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“The effect is greatest when 100% of the public wear face masks,” researchers wrote, suggesting that officials should encourage people to cover their faces in public.
The widespread use of face masks by the public could significantly slow the spread of the coronavirus, prevent recurring waves of outbreaks and allow for less stringent restrictions on economic activity and other facets of daily life, according to new academic research.
Researchers at the universities of Cambridge and Greenwich in the U.K. used two mathematical models to examine the possible benefits of face masks in taming the virus. Here in the U.S., Covid-19, the highly contagious respiratory illness that the virus causes, has now claimed upwards of 113,000 lives and has driven the nation into a recession.
“Both of our models show that, under a wide range of plausible parameter conditions, face mask use by the public could significantly reduce the rate of COVID-19 spread, prevent further disease waves and allow less stringent lock-down regimes,” the researchers wrote.
“The effect is greatest when 100% of the public wear face masks. It follows that the adoption of this simple technology ought to be re-evaluated in countries where face mask use is not being encouraged,” they added in a paper published this week by the journal Proceedings of the Royal Society A.
The researchers also found that a combination of both face mask wearing and “lock-down periods,” where people limit travel and commerce is restricted, is likely a better solution to managing the pandemic than either of those strategies on its own. And, in summary, they say their “modeling analyses provide support for the immediate, universal adoption of face masks by the public.”
One of the problems with the virus is that people who have it may not always show clear symptoms, raising the risk they will spread it unknowingly.
But recommendations around the use of masks have changed over the course of the outbreak and remain inconsistent across the U.S.
At the very beginning of the pandemic, federal public health officials said people shouldn’t wear masks.
There have also been concerns about mask shortages for medical personnel and first responders, and experts have warned that people might use masks improperly and actually increase their own chances of getting the virus by fiddling with them, or touching their faces more.
The U.K. researchers suggest even homemade masks can be effective and also that face mask use has “population-level benefits” even in circumstances where wearers face increased risks.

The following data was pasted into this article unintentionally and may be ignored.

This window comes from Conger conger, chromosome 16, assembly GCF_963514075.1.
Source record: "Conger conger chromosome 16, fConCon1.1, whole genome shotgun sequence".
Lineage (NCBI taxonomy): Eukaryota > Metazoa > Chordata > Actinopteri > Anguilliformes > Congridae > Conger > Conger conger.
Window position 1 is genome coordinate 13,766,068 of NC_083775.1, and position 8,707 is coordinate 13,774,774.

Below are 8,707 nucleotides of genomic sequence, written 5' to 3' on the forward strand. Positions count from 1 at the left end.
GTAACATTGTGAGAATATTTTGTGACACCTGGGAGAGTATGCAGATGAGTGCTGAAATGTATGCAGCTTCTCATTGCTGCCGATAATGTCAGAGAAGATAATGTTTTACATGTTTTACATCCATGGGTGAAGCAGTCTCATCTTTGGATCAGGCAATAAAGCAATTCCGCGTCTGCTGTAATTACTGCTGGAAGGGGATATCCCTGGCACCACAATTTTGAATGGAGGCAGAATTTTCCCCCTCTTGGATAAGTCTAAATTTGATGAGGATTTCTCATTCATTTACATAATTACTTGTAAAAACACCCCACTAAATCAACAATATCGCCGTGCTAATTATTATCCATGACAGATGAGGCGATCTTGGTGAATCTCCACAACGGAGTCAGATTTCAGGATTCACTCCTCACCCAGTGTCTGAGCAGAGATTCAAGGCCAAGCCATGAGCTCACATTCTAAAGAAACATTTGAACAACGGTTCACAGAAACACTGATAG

Here in the U.S., the CDC now recommends wearing cloth face coverings in public settings, like supermarkets and other retail stores, where it’s difficult for people to maintain a safe distance of about six feet between one another.
Despite this recommendation, guidelines for face coverings, and personal decisions about whether or not to wear masks when out in public, have taken on political undertones. And requirements put in place by some businesses have led to arguments and more serious confrontations between store employees trying to uphold the rules and disgruntled patrons.
For some, masks are a minor inconvenience that can help to protect public health. For others, they’re seen as an excessive precaution and a symbol of government overreach.
Orange County, California officials this week walked back a requirement that people wear masks when in public places where they couldn’t keep at least six feet apart, but said that face coverings are still strongly recommended.
The county’s stricter mask policy led to a public backlash, with a county health officer, Nichole Quick, receiving threats and later resigning. A top Orange County public health official emphasized this week that the latest policy change was not spurred by public pushback.
Elsewhere around the U.S. states and localities have a variety of mask guidelines in place.
In Washington state, a requirement went into effect this week for all employees to wear a cloth face covering, except when working alone, or if their job involves no in-person interaction.
Illinois says people should wear masks or other face coverings when leaving their home, or going to work if they cannot keep six feet of distance from others.
San Francisco requires that people wear face coverings when they are within six feet from people who they don’t live with. People are restricted from entering businesses and public transit without them.
In Missouri this week, the Springfield-Greene County Health Department concluded that none of the 140 clients or six employees at a local hair salon appear to have come down with coronavirus, even though they were potentially exposed to two stylists who tested positive.
They noted that the salon had mask requirements, distancing practices and a system for staggered appointments in place. “This is exciting news about the value of masking to prevent COVID-19,” said director of health Clay Goddard.
The county is further studying the incident, he added, “including what types of face coverings were worn and what other precautions were taken to lead to this encouraging result.”
A copy of the research on masks can be found here.
Bill Lucia is a senior reporter for Route Fifty and is based Olympia, Washington.